Johnson’s Last Jedi a stunning, entertaining film

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Rey (Daisy Ridley) in "Star Wars: The Last Jedi."

Shrey Parikh, Reporter

Star Wars: The Last Jedi is the eighth installment of the mainline Star Wars saga, following the story of new characters  such as Rey, Finn, and Poe  as well as the characters from the original trilogy, Luke and Leia Skywalker.

It bring back the major roles from the previous movie, including Carrie Fisher in her final appearance as Leia following her untimely death in December 2016. It also features franchise newcomers Kelly Marie Tran as Rose, Laura Dern as admiral Holdo, and Benicio Del Toro as DJ.

The Last Jedi picks up right where The Force Awakens left off, with Rey seeking out Luke to help her complete her Jedi training. Meanwhile, Finn and Rose attempt to infiltrate the First Order from the inside and Poe and Leia lead the resistance on an intergalactic escape from the First Order.

With the sheer amount of storylines in the film, not all of them are guaranteed to land, and nowhere is that more apparent than Finn and Rose’s adventure. Their trip to the Casino City of Canto Bight is a drastic departure from the other two stories which are so clearly intertwined and connected. While there are some entertaining sequences, it feels like a 20 minute side adventure that ultimately feels like it has no relation to the overarching story taking place. One portion of their adventure has a message that feels slightly preachy and is odd to see in a Star Wars movie. While it is a positive message, it doesn’t feel like it belongs in the film, and could honestly be removed from the film with little effect on the main plot. The adventure sets up larger implications of the future of the force and where Star Wars could go next, but they really aren’t needed in this already long movie.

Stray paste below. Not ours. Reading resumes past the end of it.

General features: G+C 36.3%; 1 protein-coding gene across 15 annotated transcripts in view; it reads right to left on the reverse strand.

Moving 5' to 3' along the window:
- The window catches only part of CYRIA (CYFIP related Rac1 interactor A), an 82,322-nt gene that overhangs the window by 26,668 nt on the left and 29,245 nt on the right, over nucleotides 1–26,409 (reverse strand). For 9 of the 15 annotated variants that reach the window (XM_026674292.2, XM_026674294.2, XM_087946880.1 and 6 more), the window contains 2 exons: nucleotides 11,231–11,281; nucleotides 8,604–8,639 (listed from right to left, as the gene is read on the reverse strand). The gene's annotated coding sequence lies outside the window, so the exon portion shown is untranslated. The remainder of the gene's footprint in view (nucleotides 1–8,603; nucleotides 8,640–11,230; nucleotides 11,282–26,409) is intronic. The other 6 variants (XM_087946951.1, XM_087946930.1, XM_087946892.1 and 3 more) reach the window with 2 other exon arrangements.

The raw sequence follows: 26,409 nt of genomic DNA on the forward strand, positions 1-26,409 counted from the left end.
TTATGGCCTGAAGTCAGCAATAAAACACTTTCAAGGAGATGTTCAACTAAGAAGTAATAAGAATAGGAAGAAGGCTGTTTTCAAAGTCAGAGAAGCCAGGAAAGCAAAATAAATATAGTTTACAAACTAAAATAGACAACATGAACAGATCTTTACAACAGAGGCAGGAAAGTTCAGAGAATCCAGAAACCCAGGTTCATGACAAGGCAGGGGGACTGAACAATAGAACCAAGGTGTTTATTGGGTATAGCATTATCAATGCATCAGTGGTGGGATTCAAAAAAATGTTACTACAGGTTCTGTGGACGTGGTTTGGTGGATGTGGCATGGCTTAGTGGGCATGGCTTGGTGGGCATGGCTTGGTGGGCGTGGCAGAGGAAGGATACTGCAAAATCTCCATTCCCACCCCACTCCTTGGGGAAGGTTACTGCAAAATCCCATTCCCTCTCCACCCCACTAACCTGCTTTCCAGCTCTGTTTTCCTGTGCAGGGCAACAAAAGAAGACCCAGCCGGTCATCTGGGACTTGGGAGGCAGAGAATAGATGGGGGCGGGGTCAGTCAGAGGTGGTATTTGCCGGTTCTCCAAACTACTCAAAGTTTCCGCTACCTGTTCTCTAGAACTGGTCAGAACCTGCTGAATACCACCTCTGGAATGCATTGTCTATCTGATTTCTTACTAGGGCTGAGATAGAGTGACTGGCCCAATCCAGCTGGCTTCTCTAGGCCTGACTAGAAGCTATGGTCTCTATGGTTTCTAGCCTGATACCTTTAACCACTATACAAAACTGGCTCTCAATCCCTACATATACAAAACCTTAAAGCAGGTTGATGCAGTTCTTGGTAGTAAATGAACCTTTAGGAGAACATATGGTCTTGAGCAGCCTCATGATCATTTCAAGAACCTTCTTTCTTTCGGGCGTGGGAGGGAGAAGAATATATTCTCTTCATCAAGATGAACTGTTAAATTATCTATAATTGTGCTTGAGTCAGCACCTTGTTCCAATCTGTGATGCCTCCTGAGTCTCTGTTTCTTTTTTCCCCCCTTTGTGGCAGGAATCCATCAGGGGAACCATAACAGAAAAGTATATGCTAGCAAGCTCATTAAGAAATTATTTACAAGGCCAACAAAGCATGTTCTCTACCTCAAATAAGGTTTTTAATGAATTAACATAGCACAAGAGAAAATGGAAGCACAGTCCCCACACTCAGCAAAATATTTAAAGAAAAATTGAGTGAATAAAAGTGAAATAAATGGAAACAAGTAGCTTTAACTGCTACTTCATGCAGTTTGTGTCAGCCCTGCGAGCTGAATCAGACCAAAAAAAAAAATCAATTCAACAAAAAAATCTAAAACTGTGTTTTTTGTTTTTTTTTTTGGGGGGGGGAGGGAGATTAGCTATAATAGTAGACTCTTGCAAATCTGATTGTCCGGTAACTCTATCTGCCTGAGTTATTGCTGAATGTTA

Due to her untimely death last year, it was interesting to see what the filmmakers would do with Carrie Fisher’s journey as Leia, and honestly, a bit worrying. however, even though Carrie’s death casts a long shadow over her scenes, Leia’s journey is masterfully handled and extremely touching. Some of the scenes feel like they were filmed with the knowledge of her death, and they just add that much more depth to her story. She has several powerful scenes sprinkled in throughout that film that may cause you to grin and tear up at the same time (I certainly did). Also, be sure to stick around through the end of the main credits, as there is a touching dedication to Carrie’s memory and what she meant to Star Wars fans everywhere.

Other than the Canto Bight story, everything else in the movie is extremely entertaining. While there are a large number of characters, rarely do any of them feel wasted. Instead, each character is used to develop each other’s stories. Rey and Kylo help each other develop as they learn more about each other following their duel from the end of The Force Awakens. As their relationship develops, more details about Luke’s self imposed isolation come to light as well as Kylo’s turn to the dark side. Together, these characters’ stories intertwine to build a solid foundation upon which the plot of The Last Jedi rests.